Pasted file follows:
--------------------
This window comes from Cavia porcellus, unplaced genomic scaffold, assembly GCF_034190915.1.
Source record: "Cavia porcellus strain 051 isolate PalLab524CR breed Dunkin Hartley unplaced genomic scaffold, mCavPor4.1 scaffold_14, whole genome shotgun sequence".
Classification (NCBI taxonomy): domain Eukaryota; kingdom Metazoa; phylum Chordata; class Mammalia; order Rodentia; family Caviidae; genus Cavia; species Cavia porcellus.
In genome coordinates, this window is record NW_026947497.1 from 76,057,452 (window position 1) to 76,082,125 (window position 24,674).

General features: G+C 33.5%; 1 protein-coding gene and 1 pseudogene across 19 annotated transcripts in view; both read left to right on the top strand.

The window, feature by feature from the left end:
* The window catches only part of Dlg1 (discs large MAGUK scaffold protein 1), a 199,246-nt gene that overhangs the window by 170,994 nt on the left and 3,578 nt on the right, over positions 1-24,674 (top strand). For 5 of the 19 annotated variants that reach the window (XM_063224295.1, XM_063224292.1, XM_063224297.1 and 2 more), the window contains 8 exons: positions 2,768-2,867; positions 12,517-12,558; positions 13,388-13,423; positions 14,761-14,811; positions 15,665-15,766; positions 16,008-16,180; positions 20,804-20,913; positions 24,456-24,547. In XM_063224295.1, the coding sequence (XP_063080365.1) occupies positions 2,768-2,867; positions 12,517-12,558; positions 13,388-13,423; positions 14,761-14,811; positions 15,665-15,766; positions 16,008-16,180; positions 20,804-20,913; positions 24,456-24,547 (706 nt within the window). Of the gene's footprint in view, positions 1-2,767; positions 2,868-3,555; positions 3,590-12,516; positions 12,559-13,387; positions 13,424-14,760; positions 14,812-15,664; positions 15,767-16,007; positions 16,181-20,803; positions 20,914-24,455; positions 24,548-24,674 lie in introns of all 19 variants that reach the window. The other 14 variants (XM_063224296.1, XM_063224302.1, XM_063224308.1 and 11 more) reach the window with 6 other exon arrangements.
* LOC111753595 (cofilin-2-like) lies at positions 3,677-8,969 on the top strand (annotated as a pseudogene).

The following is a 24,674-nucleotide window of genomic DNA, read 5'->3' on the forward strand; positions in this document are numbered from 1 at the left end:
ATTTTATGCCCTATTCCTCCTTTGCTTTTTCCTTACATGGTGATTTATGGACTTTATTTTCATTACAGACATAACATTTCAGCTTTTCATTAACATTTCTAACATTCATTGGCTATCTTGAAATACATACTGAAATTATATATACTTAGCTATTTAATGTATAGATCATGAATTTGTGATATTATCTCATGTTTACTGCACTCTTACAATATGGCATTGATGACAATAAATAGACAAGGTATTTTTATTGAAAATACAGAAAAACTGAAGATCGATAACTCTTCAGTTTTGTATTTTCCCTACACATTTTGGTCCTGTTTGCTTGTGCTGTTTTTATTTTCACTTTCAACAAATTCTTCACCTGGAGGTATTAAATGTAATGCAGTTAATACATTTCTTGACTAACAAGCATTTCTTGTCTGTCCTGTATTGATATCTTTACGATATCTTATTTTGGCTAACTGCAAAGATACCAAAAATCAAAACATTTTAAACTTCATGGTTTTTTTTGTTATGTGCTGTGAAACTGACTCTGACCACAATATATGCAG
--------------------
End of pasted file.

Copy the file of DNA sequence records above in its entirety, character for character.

This window comes from Cavia porcellus, unplaced genomic scaffold, assembly GCF_034190915.1.
Source record: "Cavia porcellus strain 051 isolate PalLab524CR breed Dunkin Hartley unplaced genomic scaffold, mCavPor4.1 scaffold_14, whole genome shotgun sequence".
Classification (NCBI taxonomy): domain Eukaryota; kingdom Metazoa; phylum Chordata; class Mammalia; order Rodentia; family Caviidae; genus Cavia; species Cavia porcellus.
In genome coordinates, this window is record NW_026947497.1 from 76,057,452 (window position 1) to 76,082,125 (window position 24,674).

General features: G+C 33.5%; 1 protein-coding gene and 1 pseudogene across 19 annotated transcripts in view; both read left to right on the top strand.

The window, feature by feature from the left end:
* The window catches only part of Dlg1 (discs large MAGUK scaffold protein 1), a 199,246-nt gene that overhangs the window by 170,994 nt on the left and 3,578 nt on the right, over positions 1-24,674 (top strand). For 5 of the 19 annotated variants that reach the window (XM_063224295.1, XM_063224292.1, XM_063224297.1 and 2 more), the window contains 8 exons: positions 2,768-2,867; positions 12,517-12,558; positions 13,388-13,423; positions 14,761-14,811; positions 15,665-15,766; positions 16,008-16,180; positions 20,804-20,913; positions 24,456-24,547. In XM_063224295.1, the coding sequence (XP_063080365.1) occupies positions 2,768-2,867; positions 12,517-12,558; positions 13,388-13,423; positions 14,761-14,811; positions 15,665-15,766; positions 16,008-16,180; positions 20,804-20,913; positions 24,456-24,547 (706 nt within the window). Of the gene's footprint in view, positions 1-2,767; positions 2,868-3,555; positions 3,590-12,516; positions 12,559-13,387; positions 13,424-14,760; positions 14,812-15,664; positions 15,767-16,007; positions 16,181-20,803; positions 20,914-24,455; positions 24,548-24,674 lie in introns of all 19 variants that reach the window. The other 14 variants (XM_063224296.1, XM_063224302.1, XM_063224308.1 and 11 more) reach the window with 6 other exon arrangements.
* LOC111753595 (cofilin-2-like) lies at positions 3,677-8,969 on the top strand (annotated as a pseudogene).

The following is a 24,674-nucleotide window of genomic DNA, read 5'->3' on the forward strand; positions in this document are numbered from 1 at the left end:
ATTTTATGCCCTATTCCTCCTTTGCTTTTTCCTTACATGGTGATTTATGGACTTTATTTTCATTACAGACATAACATTTCAGCTTTTCATTAACATTTCTAACATTCATTGGCTATCTTGAAATACATACTGAAATTATATATACTTAGCTATTTAATGTATAGATCATGAATTTGTGATATTATCTCATGTTTACTGCACTCTTACAATATGGCATTGATGACAATAAATAGACAAGGTATTTTTATTGAAAATACAGAAAAACTGAAGATCGATAACTCTTCAGTTTTGTATTTTCCCTACACATTTTGGTCCTGTTTGCTTGTGCTGTTTTTATTTTCACTTTCAACAAATTCTTCACCTGGAGGTATTAAATGTAATGCAGTTAATACATTTCTTGACTAACAAGCATTTCTTGTCTGTCCTGTATTGATATCTTTACGATATCTTATTTTGGCTAACTGCAAAGATACCAAAAATCAAAACATTTTAAACTTCATGGTTTTTTTTGTTATGTGCTGTGAAACTGACTCTGACCACAATATATGCAG